G7 science ministers agree on 'open science,' raise concern over data misuse

The Group of Seven science ministers have confirmed that they will promote research data openness among countries while raising concerns over the misuse of such information by others.

The officials approved a joint statement on Saturday on their second day of talks in the northeastern Japanese city of Sendai.

It said the countries will promote "open science," in which researchers around the world share each country's research data and academic papers.

But the statement expressed concern that some actors may attempt to unfairly exploit or distort the open research environment and misappropriate research results for military purposes. This is an apparent reference to China.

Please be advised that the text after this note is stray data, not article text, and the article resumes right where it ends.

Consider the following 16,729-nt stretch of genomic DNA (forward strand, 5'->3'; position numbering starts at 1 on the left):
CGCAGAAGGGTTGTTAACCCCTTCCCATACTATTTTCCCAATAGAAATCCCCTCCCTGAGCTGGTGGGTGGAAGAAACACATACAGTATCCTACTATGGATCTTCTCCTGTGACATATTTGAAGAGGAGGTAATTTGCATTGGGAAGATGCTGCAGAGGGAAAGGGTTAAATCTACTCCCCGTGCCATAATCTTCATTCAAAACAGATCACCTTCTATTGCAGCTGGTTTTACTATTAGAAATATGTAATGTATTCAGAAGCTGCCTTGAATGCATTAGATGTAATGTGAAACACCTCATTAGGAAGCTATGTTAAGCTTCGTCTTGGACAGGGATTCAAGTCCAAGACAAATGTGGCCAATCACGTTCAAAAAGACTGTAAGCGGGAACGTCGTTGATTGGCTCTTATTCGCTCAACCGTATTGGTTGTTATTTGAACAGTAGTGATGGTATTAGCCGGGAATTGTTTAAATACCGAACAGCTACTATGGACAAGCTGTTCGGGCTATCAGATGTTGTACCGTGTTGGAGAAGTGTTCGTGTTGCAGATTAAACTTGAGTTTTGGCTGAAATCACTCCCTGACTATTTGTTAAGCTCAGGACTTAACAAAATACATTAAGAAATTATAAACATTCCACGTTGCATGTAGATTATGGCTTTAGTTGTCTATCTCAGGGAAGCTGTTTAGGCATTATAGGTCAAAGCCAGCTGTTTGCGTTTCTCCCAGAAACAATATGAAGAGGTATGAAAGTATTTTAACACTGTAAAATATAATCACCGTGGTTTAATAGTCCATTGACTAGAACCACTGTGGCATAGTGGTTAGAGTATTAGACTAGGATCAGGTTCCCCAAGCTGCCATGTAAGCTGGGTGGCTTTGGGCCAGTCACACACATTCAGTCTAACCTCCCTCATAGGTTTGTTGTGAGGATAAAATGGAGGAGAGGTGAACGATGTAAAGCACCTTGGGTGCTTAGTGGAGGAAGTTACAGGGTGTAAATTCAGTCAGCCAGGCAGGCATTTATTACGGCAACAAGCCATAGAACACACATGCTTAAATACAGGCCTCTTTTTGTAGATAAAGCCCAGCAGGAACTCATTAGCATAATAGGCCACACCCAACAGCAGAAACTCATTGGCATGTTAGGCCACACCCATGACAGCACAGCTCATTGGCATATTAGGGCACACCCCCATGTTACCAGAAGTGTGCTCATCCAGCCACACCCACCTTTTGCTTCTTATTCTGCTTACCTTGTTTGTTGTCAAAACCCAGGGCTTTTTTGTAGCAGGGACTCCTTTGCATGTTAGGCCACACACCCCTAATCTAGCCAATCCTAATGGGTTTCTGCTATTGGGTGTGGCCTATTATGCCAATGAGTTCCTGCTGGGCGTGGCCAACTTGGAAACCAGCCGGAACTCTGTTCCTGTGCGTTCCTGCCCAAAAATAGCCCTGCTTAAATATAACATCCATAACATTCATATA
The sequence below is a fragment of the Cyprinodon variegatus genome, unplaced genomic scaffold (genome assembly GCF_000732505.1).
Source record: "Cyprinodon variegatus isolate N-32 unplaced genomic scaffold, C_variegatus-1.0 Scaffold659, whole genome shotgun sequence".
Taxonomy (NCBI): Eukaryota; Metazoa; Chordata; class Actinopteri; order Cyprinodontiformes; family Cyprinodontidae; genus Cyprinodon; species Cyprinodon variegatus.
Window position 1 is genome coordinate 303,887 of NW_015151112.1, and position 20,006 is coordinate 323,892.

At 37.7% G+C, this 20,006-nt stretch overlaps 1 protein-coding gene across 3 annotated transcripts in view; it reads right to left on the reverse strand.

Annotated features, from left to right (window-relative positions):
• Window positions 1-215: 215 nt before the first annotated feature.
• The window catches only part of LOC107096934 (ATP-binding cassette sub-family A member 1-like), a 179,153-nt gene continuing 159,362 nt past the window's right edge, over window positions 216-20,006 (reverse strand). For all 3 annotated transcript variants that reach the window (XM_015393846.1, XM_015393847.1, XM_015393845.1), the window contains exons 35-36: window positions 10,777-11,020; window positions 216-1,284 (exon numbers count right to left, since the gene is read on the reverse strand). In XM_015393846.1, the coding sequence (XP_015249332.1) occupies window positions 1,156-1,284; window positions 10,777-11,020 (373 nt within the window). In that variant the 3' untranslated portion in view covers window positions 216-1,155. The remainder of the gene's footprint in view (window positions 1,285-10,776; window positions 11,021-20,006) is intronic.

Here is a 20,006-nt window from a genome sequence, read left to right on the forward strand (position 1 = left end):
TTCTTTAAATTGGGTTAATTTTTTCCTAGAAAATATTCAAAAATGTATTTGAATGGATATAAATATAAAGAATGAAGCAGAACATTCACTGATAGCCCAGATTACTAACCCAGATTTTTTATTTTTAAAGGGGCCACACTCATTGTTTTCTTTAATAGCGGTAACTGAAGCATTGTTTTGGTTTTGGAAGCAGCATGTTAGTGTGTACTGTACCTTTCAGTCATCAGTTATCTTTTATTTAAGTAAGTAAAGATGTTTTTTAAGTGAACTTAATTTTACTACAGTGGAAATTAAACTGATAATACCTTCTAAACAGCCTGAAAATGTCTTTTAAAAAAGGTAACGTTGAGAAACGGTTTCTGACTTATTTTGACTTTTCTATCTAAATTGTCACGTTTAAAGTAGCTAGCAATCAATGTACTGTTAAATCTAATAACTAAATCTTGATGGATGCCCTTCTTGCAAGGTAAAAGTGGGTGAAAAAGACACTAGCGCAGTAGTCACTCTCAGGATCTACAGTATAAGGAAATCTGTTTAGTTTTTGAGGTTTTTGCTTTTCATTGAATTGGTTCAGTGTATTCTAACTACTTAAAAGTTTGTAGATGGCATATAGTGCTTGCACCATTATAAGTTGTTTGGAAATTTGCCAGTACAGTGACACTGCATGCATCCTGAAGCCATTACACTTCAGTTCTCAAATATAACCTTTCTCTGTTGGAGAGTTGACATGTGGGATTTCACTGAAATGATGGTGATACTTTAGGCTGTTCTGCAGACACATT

It also included an apparent warning against increased maritime activities around the Arctic by China and Russia.

The statement pointed out that Arctic research should be conducted "with long term research relationships built on trust, respect and mutual interests."

The statement also said the countries will work together in reducing space debris to ensure the safe use of outer space, which is a crucial venue for scientific research and national security.

Japan's science minister, Takaichi Sanae, said it was a very fruitful meeting in addressing global challenges.

She said Japan will work with other G7 nations to promote research data openness with countries with shared values to create an environment in which researchers can feel safe cooperating with each other.